Strausbaugh's dismissive comment on "dude" (was Re: Eggheads' Naughty Word Games)

Cohen, Gerald Leonard gcohen at UMR.EDU
Tue Dec 28 17:37:47 UTC 2004

Laurence Horn writes (12.28.04):
[...] one of the apparently too-silly-to-contemplate titles mocked in the article is the eminently interesting "Dude!  Your dress is so cute!  Patterns of semantic widening in 'dude'", which, Mr. Strausbaugh informs us, represents "an almost abject embrace of low/popular culture".  Evidently, if "dude" used to be applied solely to males and is now generalized to women as well, at least as a vocative, and thus is following in the footsteps of "guy", this isn't something we need to worry our pretty little heads about. [...]

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        I join Larry Horn in wondering about Strausbaugh's mocking of the MLA "dude" paper. It's certainly possible to gain an understanding of low/popular culture without embracing it. In fact, one can gain a better understanding of any number of subjects without embracing the culture of the group being studied.
        This is so basic, it's almost embarrassing to have to mention it.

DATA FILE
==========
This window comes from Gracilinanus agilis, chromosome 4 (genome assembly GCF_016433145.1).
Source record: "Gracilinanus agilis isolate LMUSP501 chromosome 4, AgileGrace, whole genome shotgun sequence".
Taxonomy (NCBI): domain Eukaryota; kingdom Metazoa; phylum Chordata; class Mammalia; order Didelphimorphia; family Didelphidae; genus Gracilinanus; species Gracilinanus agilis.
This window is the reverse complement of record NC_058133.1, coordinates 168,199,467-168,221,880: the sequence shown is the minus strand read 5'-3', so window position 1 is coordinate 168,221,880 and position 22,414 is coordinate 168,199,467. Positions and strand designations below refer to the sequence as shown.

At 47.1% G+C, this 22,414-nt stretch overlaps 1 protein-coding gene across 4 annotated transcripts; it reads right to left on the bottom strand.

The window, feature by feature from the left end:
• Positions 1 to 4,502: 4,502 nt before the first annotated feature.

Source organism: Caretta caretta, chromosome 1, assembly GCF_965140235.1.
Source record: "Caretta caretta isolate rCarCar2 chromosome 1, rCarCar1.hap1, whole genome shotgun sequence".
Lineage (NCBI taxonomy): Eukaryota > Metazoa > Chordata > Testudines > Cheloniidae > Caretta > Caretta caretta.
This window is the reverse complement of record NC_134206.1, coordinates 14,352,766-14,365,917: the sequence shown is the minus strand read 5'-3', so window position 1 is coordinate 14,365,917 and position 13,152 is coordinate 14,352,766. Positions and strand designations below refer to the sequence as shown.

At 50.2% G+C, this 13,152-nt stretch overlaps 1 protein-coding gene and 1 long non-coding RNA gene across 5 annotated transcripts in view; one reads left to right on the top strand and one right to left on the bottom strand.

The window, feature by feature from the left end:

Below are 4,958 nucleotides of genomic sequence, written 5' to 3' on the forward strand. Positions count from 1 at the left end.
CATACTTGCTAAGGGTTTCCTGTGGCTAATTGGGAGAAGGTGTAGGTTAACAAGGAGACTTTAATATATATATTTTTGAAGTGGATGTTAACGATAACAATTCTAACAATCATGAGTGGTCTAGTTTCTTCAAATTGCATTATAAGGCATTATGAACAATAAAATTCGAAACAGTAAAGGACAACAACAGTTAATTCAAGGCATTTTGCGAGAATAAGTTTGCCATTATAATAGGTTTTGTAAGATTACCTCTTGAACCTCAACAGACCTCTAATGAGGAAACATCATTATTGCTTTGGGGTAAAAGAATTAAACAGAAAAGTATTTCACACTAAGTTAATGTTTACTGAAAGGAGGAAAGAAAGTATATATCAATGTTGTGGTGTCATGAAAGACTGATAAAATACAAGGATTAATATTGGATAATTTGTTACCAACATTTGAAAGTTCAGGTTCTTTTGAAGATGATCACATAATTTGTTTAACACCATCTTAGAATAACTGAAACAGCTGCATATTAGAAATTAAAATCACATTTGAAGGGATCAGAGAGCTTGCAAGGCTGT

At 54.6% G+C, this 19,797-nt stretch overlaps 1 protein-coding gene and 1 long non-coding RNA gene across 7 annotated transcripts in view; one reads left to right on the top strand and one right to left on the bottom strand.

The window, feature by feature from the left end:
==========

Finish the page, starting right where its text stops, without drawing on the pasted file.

Now, as far as "dude" itself goes, there's some very interesting information connected with the popularization of the term in 1883, its etymology, the field day the 19th and early 20th humorists had with the "dude," and the term's semantic changes over the years.
        When time permits, I'll compile the material that Barry Popik and I have collected on this whole subject. It will likely be a book or at least a significant portion of one. (Barry and I will be co-authors).
        If Mr. Strausbaugh is interested, I'll be happy to provide him a complimentary copy when it appears in 2 years or so. (He need only contact me at any time and ask for one.). Over the past 30+ years I've treated the etymology of many different items--both classical (e.g. Greek agap-) and non-classical (e.g., the story behind "gung ho."). And without doubt the study of low/popular speech is a highly interesting topic--worthy of study in its own right and for the insight it can provide into broader issues in language.

Gerald Cohen
Professor of German and Russian
University of Missouri-Rolla
Rolla, MO 65409
email: gcohen at

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